Domino Sugars (Baltimore, MD) – This 120-by-70-foot sign sits alongside the Patapsco River (and the rail tracks of the Baltimore and Ohio Railroad) and is the second-largest field of neon on the East Coast. It has been said that “the sign has 650 neon tubes searing a 760-amps-per-hour image into the psyche of Charm City”. It sits elevated about 160 feet above the harbor and casts a Halloween-orange glow visible throughout the metro area. Baltimoreans hated when the sign was extinguished for a period during the energy crisis of the 1970s. The sign itself was an afterthought to the sugar refinery originally constructed by the American Sugar Refining Co. It went up on the refinery’s roof nearly three decades after the “sugar house,” as workers call it, began operation more than 90 years ago (1920). As Baltimore’s harbor became an established middle-class residential destination in the 1980s – and tourists began taking the water taxis – the sign assumed a new visibility and importance. Special thanks goes to a 2007 Baltimore Sun article for much of this content.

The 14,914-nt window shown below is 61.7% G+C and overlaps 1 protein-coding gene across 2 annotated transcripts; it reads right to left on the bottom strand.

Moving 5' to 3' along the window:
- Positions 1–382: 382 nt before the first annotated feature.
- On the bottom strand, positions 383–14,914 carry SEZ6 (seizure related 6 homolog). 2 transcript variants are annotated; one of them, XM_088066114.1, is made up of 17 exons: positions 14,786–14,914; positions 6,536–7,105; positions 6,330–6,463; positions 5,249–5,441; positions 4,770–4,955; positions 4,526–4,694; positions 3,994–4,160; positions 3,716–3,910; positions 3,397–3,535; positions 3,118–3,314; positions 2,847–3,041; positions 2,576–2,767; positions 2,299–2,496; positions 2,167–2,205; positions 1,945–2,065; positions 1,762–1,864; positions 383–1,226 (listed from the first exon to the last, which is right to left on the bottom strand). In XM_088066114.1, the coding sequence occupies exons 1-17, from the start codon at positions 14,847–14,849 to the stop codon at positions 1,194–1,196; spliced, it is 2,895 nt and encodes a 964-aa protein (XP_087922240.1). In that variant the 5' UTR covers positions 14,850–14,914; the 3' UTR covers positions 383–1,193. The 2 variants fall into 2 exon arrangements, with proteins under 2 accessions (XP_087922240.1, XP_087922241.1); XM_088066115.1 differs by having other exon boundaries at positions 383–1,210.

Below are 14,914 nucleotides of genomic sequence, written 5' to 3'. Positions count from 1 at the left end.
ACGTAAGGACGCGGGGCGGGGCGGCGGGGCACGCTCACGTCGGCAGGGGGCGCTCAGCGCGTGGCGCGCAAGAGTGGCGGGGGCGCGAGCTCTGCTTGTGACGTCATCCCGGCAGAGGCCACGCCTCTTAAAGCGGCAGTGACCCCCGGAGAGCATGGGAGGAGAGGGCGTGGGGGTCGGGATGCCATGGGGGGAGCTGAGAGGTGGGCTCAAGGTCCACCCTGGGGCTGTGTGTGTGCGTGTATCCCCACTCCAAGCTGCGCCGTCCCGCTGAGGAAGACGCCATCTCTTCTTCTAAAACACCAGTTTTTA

- Neon Signs
- Vintage Signs